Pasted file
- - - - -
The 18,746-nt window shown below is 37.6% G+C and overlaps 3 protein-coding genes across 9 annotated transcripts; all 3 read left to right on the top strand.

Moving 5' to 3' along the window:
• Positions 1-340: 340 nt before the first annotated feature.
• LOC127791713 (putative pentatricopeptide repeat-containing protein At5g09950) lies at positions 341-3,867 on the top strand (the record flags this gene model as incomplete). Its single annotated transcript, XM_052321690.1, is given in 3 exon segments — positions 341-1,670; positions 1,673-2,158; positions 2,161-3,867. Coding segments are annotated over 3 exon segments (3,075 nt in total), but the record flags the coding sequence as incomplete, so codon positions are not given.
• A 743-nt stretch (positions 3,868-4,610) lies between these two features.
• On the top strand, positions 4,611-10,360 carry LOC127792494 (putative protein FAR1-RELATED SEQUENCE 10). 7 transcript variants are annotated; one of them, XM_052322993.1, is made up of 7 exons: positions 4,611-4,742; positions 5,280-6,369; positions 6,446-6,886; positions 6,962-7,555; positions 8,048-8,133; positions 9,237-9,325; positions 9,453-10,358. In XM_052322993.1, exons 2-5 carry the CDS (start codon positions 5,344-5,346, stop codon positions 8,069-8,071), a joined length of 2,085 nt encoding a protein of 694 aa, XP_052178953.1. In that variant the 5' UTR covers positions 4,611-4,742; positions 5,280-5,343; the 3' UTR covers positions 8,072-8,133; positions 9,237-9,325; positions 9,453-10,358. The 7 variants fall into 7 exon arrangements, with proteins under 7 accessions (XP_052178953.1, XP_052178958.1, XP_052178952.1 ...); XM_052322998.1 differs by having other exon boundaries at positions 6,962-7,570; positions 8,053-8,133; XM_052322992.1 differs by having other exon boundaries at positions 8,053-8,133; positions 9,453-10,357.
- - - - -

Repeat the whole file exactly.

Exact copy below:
The 18,746-nt window shown below is 37.6% G+C and overlaps 3 protein-coding genes across 9 annotated transcripts; all 3 read left to right on the top strand.

Moving 5' to 3' along the window:
• Positions 1-340: 340 nt before the first annotated feature.
• LOC127791713 (putative pentatricopeptide repeat-containing protein At5g09950) lies at positions 341-3,867 on the top strand (the record flags this gene model as incomplete). Its single annotated transcript, XM_052321690.1, is given in 3 exon segments — positions 341-1,670; positions 1,673-2,158; positions 2,161-3,867. Coding segments are annotated over 3 exon segments (3,075 nt in total), but the record flags the coding sequence as incomplete, so codon positions are not given.
• A 743-nt stretch (positions 3,868-4,610) lies between these two features.
• On the top strand, positions 4,611-10,360 carry LOC127792494 (putative protein FAR1-RELATED SEQUENCE 10). 7 transcript variants are annotated; one of them, XM_052322993.1, is made up of 7 exons: positions 4,611-4,742; positions 5,280-6,369; positions 6,446-6,886; positions 6,962-7,555; positions 8,048-8,133; positions 9,237-9,325; positions 9,453-10,358. In XM_052322993.1, exons 2-5 carry the CDS (start codon positions 5,344-5,346, stop codon positions 8,069-8,071), a joined length of 2,085 nt encoding a protein of 694 aa, XP_052178953.1. In that variant the 5' UTR covers positions 4,611-4,742; positions 5,280-5,343; the 3' UTR covers positions 8,072-8,133; positions 9,237-9,325; positions 9,453-10,358. The 7 variants fall into 7 exon arrangements, with proteins under 7 accessions (XP_052178953.1, XP_052178958.1, XP_052178952.1 ...); XM_052322998.1 differs by having other exon boundaries at positions 6,962-7,570; positions 8,053-8,133; XM_052322992.1 differs by having other exon boundaries at positions 8,053-8,133; positions 9,453-10,357.